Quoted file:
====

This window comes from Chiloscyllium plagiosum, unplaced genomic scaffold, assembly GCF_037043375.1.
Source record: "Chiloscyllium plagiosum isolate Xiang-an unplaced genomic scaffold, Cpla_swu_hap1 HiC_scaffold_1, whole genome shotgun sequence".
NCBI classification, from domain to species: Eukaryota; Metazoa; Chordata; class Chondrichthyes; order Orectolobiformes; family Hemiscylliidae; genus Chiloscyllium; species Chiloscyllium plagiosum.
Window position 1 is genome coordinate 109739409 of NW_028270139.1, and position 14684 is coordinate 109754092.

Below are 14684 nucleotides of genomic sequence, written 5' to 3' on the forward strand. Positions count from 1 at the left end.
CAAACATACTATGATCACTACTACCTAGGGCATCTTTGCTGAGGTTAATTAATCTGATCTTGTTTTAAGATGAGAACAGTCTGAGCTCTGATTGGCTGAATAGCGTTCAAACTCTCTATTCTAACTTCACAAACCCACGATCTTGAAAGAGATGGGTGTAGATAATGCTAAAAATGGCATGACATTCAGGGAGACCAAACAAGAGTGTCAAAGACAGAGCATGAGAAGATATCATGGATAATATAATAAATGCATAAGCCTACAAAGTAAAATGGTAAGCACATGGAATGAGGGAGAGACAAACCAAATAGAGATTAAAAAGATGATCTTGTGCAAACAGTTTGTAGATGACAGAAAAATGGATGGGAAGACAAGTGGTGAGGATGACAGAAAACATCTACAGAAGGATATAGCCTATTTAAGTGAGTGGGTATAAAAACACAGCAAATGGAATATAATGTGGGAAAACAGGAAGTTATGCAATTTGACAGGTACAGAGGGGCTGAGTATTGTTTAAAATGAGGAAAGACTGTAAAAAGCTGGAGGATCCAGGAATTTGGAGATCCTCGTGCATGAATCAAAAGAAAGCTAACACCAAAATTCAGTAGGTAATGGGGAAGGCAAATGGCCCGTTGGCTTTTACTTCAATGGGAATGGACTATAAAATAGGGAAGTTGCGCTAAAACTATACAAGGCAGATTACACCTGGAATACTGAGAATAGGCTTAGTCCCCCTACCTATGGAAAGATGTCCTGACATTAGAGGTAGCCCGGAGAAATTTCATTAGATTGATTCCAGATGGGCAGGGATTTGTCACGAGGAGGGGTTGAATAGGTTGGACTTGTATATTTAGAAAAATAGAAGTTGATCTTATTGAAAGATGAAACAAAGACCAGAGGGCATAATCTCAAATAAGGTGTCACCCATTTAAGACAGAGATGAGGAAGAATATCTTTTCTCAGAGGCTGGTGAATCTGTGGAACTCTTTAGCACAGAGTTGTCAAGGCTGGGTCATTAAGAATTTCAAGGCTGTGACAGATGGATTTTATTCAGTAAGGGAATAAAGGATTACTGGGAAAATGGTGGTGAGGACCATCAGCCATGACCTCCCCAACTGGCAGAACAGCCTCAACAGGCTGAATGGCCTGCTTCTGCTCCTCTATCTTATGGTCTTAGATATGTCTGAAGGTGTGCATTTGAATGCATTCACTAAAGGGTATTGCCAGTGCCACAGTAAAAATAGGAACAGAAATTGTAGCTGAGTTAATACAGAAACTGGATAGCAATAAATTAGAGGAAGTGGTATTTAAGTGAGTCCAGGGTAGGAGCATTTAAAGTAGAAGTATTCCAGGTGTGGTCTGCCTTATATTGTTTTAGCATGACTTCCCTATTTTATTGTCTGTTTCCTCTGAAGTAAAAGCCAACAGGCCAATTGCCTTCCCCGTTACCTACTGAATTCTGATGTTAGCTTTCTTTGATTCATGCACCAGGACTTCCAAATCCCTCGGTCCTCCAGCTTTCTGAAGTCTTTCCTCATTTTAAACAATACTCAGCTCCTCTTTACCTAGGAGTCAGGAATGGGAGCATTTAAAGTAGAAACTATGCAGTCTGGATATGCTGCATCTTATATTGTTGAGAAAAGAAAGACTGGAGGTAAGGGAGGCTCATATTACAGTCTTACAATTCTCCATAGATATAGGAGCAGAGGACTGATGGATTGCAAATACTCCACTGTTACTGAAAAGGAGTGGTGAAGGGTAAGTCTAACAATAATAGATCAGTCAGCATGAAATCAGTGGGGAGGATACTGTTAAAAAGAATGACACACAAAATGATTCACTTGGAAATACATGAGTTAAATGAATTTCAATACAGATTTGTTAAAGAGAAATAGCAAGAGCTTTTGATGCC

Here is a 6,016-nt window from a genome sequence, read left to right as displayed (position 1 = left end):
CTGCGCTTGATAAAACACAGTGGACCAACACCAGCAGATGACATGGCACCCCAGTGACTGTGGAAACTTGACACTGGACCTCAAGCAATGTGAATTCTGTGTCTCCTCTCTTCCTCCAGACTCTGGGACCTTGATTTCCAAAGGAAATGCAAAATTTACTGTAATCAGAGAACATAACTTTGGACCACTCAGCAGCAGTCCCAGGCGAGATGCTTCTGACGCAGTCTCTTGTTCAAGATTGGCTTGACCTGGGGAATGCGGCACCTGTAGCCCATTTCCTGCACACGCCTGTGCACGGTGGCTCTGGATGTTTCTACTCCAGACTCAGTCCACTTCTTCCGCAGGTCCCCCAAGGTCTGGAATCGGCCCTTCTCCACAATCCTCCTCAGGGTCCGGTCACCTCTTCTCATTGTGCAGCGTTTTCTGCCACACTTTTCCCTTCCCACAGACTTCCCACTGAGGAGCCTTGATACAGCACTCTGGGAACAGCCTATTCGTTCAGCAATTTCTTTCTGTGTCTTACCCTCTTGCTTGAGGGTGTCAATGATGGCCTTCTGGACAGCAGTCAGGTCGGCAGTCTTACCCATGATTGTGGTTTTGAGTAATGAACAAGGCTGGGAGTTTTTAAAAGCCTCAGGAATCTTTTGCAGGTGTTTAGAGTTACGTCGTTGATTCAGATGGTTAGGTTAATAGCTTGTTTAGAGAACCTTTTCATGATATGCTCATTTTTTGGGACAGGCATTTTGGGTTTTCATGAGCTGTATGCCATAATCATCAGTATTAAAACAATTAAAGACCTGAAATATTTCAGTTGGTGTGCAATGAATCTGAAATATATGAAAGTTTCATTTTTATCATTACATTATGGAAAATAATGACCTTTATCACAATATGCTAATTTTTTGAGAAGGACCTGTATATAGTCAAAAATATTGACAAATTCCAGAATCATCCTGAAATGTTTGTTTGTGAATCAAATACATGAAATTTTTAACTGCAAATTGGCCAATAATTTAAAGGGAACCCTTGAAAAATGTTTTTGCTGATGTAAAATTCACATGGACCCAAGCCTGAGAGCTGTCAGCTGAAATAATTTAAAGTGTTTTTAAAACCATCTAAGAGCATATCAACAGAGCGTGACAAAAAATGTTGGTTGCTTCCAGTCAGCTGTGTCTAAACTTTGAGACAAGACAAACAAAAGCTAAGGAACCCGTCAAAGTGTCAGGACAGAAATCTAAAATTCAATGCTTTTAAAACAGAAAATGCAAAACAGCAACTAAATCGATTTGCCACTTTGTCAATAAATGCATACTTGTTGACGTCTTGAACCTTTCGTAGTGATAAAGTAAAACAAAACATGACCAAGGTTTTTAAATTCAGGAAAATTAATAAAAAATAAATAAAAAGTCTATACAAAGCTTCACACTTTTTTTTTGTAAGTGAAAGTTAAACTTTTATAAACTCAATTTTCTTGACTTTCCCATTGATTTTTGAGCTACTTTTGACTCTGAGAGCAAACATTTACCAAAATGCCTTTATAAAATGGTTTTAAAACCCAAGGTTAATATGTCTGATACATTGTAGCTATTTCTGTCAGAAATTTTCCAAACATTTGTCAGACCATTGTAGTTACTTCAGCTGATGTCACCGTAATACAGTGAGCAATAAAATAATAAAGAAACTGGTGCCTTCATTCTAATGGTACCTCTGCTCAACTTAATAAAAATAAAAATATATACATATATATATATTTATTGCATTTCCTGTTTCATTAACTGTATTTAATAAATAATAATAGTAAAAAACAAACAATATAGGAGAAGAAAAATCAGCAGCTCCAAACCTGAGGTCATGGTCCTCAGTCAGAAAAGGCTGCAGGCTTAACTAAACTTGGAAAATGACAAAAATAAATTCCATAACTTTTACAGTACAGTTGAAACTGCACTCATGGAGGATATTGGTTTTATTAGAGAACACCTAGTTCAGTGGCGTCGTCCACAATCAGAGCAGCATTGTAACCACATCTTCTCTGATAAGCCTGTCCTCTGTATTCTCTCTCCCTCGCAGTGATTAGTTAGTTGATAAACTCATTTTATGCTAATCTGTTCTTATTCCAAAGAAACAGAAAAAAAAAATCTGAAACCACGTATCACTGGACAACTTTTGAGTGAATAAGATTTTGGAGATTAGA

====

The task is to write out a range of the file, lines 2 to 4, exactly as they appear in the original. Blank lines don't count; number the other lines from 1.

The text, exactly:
Source record: "Chiloscyllium plagiosum isolate Xiang-an unplaced genomic scaffold, Cpla_swu_hap1 HiC_scaffold_1, whole genome shotgun sequence".
NCBI classification, from domain to species: Eukaryota; Metazoa; Chordata; class Chondrichthyes; order Orectolobiformes; family Hemiscylliidae; genus Chiloscyllium; species Chiloscyllium plagiosum.
Window position 1 is genome coordinate 109739409 of NW_028270139.1, and position 14684 is coordinate 109754092.